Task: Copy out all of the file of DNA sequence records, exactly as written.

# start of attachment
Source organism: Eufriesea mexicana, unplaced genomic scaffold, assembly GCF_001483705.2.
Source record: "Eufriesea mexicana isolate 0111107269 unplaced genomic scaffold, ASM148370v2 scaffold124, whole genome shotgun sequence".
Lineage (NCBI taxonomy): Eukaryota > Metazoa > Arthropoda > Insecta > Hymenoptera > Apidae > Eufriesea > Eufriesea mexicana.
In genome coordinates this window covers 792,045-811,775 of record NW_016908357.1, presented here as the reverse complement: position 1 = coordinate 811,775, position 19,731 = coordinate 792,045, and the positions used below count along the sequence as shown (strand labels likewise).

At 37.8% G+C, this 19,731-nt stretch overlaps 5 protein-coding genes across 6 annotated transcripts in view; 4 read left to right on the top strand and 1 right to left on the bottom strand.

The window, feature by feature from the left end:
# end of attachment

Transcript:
Source organism: Eufriesea mexicana, unplaced genomic scaffold, assembly GCF_001483705.2.
Source record: "Eufriesea mexicana isolate 0111107269 unplaced genomic scaffold, ASM148370v2 scaffold124, whole genome shotgun sequence".
Lineage (NCBI taxonomy): Eukaryota > Metazoa > Arthropoda > Insecta > Hymenoptera > Apidae > Eufriesea > Eufriesea mexicana.
In genome coordinates this window covers 792,045-811,775 of record NW_016908357.1, presented here as the reverse complement: position 1 = coordinate 811,775, position 19,731 = coordinate 792,045, and the positions used below count along the sequence as shown (strand labels likewise).

At 37.8% G+C, this 19,731-nt stretch overlaps 5 protein-coding genes across 6 annotated transcripts in view; 4 read left to right on the top strand and 1 right to left on the bottom strand.

The window, feature by feature from the left end: